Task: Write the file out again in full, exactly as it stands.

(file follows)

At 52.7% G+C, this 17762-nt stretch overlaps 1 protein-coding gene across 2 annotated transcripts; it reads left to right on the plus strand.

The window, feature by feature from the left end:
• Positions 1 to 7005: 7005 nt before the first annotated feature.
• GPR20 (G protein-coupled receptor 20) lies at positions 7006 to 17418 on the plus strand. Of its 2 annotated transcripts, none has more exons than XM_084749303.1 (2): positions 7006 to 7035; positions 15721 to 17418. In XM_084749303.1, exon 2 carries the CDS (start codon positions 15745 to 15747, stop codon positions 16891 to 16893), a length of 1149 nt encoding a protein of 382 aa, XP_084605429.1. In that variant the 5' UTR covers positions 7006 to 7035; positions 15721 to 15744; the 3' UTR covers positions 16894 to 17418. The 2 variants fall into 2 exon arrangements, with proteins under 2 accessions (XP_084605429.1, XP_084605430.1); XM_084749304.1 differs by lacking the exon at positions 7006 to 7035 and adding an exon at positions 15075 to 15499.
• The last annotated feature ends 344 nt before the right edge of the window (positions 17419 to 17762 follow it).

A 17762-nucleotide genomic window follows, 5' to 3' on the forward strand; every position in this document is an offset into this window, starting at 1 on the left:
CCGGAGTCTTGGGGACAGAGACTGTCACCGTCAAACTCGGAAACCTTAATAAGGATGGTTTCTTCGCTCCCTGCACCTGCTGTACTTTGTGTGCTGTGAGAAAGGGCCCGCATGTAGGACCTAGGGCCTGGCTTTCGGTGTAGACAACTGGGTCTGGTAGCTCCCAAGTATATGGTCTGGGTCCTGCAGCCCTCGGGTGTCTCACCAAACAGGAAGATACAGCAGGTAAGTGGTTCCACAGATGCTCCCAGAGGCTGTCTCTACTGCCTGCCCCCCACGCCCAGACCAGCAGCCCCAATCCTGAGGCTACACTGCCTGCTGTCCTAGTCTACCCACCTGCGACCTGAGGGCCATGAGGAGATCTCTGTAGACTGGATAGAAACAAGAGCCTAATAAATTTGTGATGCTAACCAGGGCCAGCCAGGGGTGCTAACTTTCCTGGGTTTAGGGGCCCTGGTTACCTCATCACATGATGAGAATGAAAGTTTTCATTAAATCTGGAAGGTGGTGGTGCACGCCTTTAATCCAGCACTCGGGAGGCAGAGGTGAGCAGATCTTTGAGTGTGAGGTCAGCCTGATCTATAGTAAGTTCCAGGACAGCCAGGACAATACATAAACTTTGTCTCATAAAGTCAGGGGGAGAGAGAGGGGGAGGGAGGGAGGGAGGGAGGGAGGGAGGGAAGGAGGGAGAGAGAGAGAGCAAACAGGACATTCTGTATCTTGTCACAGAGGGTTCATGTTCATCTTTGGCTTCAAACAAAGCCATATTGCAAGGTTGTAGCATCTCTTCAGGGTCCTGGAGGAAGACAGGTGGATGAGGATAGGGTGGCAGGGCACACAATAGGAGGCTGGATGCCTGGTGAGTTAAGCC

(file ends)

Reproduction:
At 52.7% G+C, this 17762-nt stretch overlaps 1 protein-coding gene across 2 annotated transcripts; it reads left to right on the plus strand.

The window, feature by feature from the left end:
• Positions 1 to 7005: 7005 nt before the first annotated feature.
• GPR20 (G protein-coupled receptor 20) lies at positions 7006 to 17418 on the plus strand. Of its 2 annotated transcripts, none has more exons than XM_084749303.1 (2): positions 7006 to 7035; positions 15721 to 17418. In XM_084749303.1, exon 2 carries the CDS (start codon positions 15745 to 15747, stop codon positions 16891 to 16893), a length of 1149 nt encoding a protein of 382 aa, XP_084605429.1. In that variant the 5' UTR covers positions 7006 to 7035; positions 15721 to 15744; the 3' UTR covers positions 16894 to 17418. The 2 variants fall into 2 exon arrangements, with proteins under 2 accessions (XP_084605429.1, XP_084605430.1); XM_084749304.1 differs by lacking the exon at positions 7006 to 7035 and adding an exon at positions 15075 to 15499.
• The last annotated feature ends 344 nt before the right edge of the window (positions 17419 to 17762 follow it).

A 17762-nucleotide genomic window follows, 5' to 3' on the forward strand; every position in this document is an offset into this window, starting at 1 on the left:
CCGGAGTCTTGGGGACAGAGACTGTCACCGTCAAACTCGGAAACCTTAATAAGGATGGTTTCTTCGCTCCCTGCACCTGCTGTACTTTGTGTGCTGTGAGAAAGGGCCCGCATGTAGGACCTAGGGCCTGGCTTTCGGTGTAGACAACTGGGTCTGGTAGCTCCCAAGTATATGGTCTGGGTCCTGCAGCCCTCGGGTGTCTCACCAAACAGGAAGATACAGCAGGTAAGTGGTTCCACAGATGCTCCCAGAGGCTGTCTCTACTGCCTGCCCCCCACGCCCAGACCAGCAGCCCCAATCCTGAGGCTACACTGCCTGCTGTCCTAGTCTACCCACCTGCGACCTGAGGGCCATGAGGAGATCTCTGTAGACTGGATAGAAACAAGAGCCTAATAAATTTGTGATGCTAACCAGGGCCAGCCAGGGGTGCTAACTTTCCTGGGTTTAGGGGCCCTGGTTACCTCATCACATGATGAGAATGAAAGTTTTCATTAAATCTGGAAGGTGGTGGTGCACGCCTTTAATCCAGCACTCGGGAGGCAGAGGTGAGCAGATCTTTGAGTGTGAGGTCAGCCTGATCTATAGTAAGTTCCAGGACAGCCAGGACAATACATAAACTTTGTCTCATAAAGTCAGGGGGAGAGAGAGGGGGAGGGAGGGAGGGAGGGAGGGAGGGAGGGAAGGAGGGAGAGAGAGAGAGCAAACAGGACATTCTGTATCTTGTCACAGAGGGTTCATGTTCATCTTTGGCTTCAAACAAAGCCATATTGCAAGGTTGTAGCATCTCTTCAGGGTCCTGGAGGAAGACAGGTGGATGAGGATAGGGTGGCAGGGCACACAATAGGAGGCTGGATGCCTGGTGAGTTAAGCC